UTD Wins Second Annual “Final Four” of Chess
Team Earns Mantle of ‘Best College Team in the United States’

The University of Texas at Dallas (UTD) rallied in dramatic fashion to take the final game of the final match and win the “Final Four” of intercollegiate chess for the second year in a row Sunday, solidifying the UTD players’ standing as the “best college chess team in the United States.”

UTD and its arch-rival, The University of Maryland, Baltimore County (UMBC), each finished the competition with nine game points, but UTD took home the President’s Cup emblematic of college chess supremacy by beating UMBC, 2 ½ to 1 ½, in their head-to-head competition in the final round and winning all three of its matches during the two-day tournament, which was held at the World Chess Hall of Fame and Sidney Samole Museum in Miami, Fla.

Stanford finished third with 5 ½ points, and Harvard was last with only ½ point.

“I am extremely proud of what our team accomplished here this weekend and what it has done in the past 16 months,” said Dr. Tim Redman, professor of literary studies who serves as director of UTD’s chess program. “Dethroning UMBC as the reigning king of the college chess world was no easy feat. UMBC was the best for a long, long time and is still by far our toughest challenge – as this tournament demonstrated. This was as close as it gets.”

UTD went into Sunday’s match trailing UMBC by a full point because the margin of its victories on Saturday over Stanford and Harvard were slightly less than those of UMBC. UTD beat Harvard, 3 ½ t o½, and Stanford, 3-1. UMBC defeated Harvard, 4-0, and Stanford, 3 ½ to ½. That point still separated the two chess powerhouses going into the final game Sunday afternoon — between UTD’s Andrei Zaremba of Michigan and UMBC’s William Morrison of New York.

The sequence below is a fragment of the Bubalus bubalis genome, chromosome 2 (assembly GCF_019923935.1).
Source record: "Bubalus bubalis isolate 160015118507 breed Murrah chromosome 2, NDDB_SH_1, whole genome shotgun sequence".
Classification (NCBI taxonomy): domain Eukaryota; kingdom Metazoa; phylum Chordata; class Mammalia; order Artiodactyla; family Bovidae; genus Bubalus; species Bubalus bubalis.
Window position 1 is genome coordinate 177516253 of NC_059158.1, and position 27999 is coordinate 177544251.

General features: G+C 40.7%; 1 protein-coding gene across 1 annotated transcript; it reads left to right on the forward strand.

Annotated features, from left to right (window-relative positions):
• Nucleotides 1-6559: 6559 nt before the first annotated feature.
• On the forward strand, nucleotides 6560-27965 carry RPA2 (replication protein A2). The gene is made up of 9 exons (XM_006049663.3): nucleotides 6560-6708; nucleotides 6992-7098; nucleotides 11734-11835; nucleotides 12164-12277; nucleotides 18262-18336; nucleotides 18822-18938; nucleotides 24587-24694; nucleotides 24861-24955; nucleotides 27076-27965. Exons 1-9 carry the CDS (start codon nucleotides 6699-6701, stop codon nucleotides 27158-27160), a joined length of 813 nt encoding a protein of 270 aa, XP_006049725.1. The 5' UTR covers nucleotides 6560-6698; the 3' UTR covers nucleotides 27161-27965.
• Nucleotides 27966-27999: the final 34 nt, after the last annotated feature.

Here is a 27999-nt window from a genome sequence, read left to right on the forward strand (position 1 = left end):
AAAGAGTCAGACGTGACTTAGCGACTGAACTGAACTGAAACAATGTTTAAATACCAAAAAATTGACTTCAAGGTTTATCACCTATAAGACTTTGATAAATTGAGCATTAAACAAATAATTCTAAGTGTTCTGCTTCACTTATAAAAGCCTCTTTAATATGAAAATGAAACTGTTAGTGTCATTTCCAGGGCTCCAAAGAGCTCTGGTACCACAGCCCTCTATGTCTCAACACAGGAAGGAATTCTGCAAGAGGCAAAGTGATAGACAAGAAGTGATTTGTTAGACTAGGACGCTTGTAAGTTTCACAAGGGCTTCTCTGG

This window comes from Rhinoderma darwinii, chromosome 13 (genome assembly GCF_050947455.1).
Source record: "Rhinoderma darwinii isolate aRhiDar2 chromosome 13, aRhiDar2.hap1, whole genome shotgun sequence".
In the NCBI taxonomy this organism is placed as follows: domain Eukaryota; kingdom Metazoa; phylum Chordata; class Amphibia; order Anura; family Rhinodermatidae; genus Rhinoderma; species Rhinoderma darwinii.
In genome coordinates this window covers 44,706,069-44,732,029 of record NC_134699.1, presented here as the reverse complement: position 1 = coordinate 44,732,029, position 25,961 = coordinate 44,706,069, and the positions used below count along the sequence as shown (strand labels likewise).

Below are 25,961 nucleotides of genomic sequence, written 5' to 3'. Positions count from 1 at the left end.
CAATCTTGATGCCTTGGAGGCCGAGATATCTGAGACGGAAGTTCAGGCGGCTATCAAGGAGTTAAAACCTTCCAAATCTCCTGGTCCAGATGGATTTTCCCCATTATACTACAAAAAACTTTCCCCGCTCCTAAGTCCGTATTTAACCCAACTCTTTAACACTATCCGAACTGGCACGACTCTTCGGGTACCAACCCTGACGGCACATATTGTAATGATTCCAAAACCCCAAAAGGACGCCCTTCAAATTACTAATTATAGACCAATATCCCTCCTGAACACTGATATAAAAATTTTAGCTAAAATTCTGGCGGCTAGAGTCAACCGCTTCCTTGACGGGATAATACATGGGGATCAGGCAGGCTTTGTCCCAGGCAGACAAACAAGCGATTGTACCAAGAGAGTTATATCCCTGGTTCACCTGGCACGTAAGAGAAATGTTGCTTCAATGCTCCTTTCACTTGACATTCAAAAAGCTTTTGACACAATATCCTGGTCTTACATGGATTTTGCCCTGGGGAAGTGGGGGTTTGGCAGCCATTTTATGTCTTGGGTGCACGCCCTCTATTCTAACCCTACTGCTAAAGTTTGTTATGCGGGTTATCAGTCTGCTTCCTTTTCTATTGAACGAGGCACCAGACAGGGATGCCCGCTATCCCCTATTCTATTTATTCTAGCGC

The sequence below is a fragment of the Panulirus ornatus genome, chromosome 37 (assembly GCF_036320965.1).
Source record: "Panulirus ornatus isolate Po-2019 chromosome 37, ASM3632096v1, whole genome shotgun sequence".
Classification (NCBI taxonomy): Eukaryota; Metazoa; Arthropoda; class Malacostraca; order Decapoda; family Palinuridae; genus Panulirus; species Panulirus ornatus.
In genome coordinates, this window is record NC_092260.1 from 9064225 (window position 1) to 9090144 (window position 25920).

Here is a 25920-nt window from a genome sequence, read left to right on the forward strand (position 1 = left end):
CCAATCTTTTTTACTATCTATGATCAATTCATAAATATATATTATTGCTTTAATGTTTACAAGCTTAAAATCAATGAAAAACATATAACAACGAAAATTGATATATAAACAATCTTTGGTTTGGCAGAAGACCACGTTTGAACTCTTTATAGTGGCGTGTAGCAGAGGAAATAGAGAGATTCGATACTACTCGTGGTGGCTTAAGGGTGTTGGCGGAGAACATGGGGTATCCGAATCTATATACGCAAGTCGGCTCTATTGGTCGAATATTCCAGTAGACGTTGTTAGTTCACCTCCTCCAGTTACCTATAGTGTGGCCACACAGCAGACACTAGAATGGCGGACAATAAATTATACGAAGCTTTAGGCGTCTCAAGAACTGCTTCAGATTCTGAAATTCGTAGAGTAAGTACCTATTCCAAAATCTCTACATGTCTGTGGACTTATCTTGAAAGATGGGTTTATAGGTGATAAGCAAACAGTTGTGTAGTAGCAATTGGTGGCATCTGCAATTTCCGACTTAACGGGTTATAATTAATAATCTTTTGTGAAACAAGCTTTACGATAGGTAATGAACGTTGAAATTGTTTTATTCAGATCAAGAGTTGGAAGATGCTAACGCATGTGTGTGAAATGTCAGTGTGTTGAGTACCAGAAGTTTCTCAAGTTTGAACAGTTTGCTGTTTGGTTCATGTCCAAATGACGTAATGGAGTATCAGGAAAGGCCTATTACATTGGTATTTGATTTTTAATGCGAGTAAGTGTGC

As part of a strategy worked out several weeks ago by Redman, International Master Rade Milovanovic, the UTD coach, and Grandmaster Yuri Shulman, the UTD team captain, Zaremba traded queens with Morrison on only the fifth move of the game, moving their contest immediately into a very early end-game, as Redman explained it, “because we thought – it turns out correctly — that Zaremba had a better end-game.”

The strategy worked, and the 19-year-old Zaremba – methodically, but inexorably — emerged victorious in a game that lasted nearly six hours. His win gave UTD, which in 2001 was named “Chess College of the Year” by the U.S. Chess Federation, its second consecutive Final Four championship — by the thinnest of possible margins.

UTD first served notice that it might be poised to nudge UMBC from the pinnacle of college chess in December of 2000, when, in Milwaukee, it tied the top-ranked team for first place in the Pan American Intercollegiate Team Chess Championship, usually considered the top college chess tournament held in the Western Hemisphere. Then last April in Dallas, UTD bested UMBC, Stanford and the University of California, Berkeley, in the inaugural Final Four of Chess competition.

The rivalry continued: last December in Providence, R.I., UTD and UMBC again tied for first place in the Pan Am tournament, defeating the likes of Harvard, Stanford, MIT, U.C. Berkeley and the University of Chicago. And then this weekend, UTD again bested UMBC in the Final Four tournament.

UMBC dominated college chess during the latter half of the 1990’s and has finished first, or tied for first, in five of the past six Pan Am tournaments.

The winning UTD team in Miami was composed of Shulman (Belarus), Marcin Kaminski (Poland), Zaremba (Michigan) and Andrew Whatley (Alabama). David John (Texas) served as first alternate and Dennis Rylander (Sweden) as second alternate.

UTD, which has no football team, ranks among the top universities in the country in computer science graduates and has strong programs in many other areas including engineering, audiology, space sciences, nanotechnology and sickle cell disease research.

Redman and UTD President Dr. Franklyn G. Jenifer both have said they view chess as a symbol of academic excellence and intellectual rigor.

Media Contact: The Office of Media Relations, UT Dallas, (972) 883-2155, [email protected].